How to keep a healthy smile intact, even with the odd Easter egg!
Easter will soon be upon us, and, as anyone who has children will know, it is seen by some as an excuse to (over) indulge in the consumption of chocolate, usually in the form of Easter eggs.
These are now rarely just shells made of chocolate as in the past, but will often have extra sweets and chocolates inside, adding to the amount of sugar eaten.
There is no reason why we should deprive ourselves of a little indulgence at this time of the year, especially if you make sure to, otherwise, take good care of your teeth. With this in mind, our Clock Tower Dental Clinic team have put together their top nine suggestions as to how our Epsom patients can enjoy their Easter eggs and still maintain healthy teeth!
Clean your teeth – This one is pretty obvious. Especially when you have been eating a lot of additional chocolate, cleaning your teeth is important. If you have children, who may well be excitable at all the extra chocolate, make sure to supervise them when they clean their teeth, especially at bedtime. No ‘last minute’ chocolate treats after their have cleaned their teeth either.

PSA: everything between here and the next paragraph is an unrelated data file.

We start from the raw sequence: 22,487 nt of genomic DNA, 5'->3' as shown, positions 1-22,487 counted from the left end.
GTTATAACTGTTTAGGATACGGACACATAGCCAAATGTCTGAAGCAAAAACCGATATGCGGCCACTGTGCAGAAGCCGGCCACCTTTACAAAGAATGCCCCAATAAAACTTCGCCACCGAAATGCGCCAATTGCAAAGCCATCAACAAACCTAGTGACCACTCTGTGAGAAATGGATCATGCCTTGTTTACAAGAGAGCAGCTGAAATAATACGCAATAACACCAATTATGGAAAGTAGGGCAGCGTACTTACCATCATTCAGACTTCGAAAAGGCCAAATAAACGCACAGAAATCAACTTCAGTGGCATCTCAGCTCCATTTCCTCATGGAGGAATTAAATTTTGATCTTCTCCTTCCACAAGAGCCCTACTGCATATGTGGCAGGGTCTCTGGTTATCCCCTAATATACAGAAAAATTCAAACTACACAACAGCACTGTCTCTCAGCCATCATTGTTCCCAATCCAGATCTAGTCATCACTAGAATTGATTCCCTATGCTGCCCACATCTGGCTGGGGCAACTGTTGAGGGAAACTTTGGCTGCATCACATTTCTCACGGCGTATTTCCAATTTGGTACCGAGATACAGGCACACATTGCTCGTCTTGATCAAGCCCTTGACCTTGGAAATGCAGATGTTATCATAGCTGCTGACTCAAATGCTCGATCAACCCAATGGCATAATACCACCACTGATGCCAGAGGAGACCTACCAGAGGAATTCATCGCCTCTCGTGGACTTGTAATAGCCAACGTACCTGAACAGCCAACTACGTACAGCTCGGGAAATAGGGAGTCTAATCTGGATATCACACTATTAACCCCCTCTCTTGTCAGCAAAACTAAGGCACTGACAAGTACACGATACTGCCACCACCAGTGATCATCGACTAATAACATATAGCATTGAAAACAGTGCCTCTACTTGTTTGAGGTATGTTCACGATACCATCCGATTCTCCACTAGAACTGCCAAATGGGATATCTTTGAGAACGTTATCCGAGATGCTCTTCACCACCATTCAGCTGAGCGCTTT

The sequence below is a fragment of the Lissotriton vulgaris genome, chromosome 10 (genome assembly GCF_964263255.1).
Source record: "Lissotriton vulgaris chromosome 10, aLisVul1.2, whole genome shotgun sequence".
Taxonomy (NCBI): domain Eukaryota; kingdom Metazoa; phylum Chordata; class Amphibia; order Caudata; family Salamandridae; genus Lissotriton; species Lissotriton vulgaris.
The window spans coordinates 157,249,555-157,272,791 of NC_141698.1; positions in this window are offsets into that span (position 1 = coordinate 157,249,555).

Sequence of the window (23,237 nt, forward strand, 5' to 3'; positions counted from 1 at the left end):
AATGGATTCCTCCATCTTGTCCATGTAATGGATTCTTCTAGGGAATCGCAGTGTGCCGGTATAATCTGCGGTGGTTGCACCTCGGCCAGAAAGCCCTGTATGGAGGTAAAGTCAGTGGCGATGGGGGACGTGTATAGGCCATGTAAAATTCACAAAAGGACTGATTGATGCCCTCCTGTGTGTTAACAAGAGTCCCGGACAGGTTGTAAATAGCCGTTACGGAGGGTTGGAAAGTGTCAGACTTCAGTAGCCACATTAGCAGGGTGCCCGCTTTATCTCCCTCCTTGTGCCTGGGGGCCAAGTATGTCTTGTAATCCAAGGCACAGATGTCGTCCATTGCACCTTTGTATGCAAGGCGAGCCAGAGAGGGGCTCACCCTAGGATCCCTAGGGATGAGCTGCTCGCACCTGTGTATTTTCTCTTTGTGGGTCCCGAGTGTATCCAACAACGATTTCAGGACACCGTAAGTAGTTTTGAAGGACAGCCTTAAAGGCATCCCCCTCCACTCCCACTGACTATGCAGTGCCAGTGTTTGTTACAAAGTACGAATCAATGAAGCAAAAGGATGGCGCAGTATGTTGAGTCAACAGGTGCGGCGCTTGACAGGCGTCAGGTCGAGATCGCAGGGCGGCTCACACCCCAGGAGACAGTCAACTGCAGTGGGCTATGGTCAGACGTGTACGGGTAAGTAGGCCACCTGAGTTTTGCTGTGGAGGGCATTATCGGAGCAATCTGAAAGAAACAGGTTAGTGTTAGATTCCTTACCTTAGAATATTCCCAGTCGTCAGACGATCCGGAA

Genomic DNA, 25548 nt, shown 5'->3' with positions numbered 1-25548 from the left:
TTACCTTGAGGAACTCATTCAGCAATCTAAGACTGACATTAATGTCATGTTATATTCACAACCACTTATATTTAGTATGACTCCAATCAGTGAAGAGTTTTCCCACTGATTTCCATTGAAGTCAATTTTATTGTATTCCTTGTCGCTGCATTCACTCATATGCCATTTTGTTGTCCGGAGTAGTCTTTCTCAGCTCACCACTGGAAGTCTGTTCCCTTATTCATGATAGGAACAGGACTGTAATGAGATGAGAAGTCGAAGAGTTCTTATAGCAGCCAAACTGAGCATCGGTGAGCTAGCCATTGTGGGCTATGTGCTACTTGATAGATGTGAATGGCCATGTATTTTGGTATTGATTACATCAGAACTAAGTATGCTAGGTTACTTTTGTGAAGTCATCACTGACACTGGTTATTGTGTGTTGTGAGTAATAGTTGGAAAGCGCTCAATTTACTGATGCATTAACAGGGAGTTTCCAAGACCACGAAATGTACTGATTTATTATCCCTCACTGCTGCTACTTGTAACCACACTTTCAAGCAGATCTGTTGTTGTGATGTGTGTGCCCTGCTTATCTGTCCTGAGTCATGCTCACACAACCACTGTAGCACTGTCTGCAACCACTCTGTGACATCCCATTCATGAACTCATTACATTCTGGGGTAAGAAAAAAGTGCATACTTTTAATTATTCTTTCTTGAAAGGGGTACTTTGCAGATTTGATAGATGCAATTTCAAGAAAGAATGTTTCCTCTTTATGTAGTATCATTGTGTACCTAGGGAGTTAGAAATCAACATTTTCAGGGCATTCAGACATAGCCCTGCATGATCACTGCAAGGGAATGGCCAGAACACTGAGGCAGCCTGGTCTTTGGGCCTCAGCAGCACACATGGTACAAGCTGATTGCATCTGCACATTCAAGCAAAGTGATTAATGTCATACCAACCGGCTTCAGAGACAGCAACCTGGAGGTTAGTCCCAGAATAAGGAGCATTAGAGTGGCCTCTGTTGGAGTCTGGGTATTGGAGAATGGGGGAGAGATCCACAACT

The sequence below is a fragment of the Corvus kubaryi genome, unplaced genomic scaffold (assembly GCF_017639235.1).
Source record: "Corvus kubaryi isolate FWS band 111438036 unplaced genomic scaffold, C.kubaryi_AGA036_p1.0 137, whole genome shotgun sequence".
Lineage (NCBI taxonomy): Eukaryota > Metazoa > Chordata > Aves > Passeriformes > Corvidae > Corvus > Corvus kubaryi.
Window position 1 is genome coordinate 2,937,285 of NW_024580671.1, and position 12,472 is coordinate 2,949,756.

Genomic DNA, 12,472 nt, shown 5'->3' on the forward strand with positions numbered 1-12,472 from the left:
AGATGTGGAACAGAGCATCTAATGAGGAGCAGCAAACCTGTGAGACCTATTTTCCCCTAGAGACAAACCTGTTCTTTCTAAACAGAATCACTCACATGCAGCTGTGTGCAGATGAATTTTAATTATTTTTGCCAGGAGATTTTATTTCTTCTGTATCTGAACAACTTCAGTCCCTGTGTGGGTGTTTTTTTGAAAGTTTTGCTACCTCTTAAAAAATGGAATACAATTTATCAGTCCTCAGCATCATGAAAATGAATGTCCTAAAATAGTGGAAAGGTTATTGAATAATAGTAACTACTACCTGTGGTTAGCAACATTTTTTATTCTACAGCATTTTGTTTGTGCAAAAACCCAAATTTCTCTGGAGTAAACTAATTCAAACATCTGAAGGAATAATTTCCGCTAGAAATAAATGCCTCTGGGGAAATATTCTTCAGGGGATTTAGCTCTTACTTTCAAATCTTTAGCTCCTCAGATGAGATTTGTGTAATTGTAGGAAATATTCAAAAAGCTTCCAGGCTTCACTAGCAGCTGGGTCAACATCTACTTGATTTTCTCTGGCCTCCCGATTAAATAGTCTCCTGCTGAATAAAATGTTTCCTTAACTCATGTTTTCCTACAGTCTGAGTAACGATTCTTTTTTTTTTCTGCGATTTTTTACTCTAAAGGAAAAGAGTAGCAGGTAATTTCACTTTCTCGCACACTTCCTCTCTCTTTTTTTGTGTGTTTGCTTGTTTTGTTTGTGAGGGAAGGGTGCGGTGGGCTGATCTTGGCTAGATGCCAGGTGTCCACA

Keep consumption to regular times – Sugar on its own isn’t the entire problem; it is also how and when it is eaten. If we eat our regular meals and then eat the Easter eggs in between, we may not be allowing our teeth time to recover and this can lead to additional damage due to the enamel of our teeth softening after eating. As far as you can, try to eat your Easter eggs at the end of the meal and give your teeth a break in between.
Drink water – Easter eggs are bad enough, but chocolate can make children thirsty. Make sure that they keep their mouths and bodies refreshed with plain old water and try to avoid fizzy drinks. These enamel stripping drinks will only add to the problem of the additional sugar consumption, whilst water will also help to wash away some of the excess sugars, especially those stuck between the teeth.
Avoid stickier treats – Try to avoid the stickier type of sweets when you buy your Easter eggs. Contents such as soft toffee or fondants, such as those in a well known brand of small Easter egg, will really stick to your teeth and are best avoided if you can.
Suggest alternatives – We are not saying that children shouldn’t have their Easter eggs, but it is likely that, unless we take action, they may end up with several of them, often from relatives. Try to find out if there is anything that your child would rather have as a small gift, rather than chocolate. As long as they receive one egg, they may well be prepared to swap the additional ones for other small gifts that they enjoy.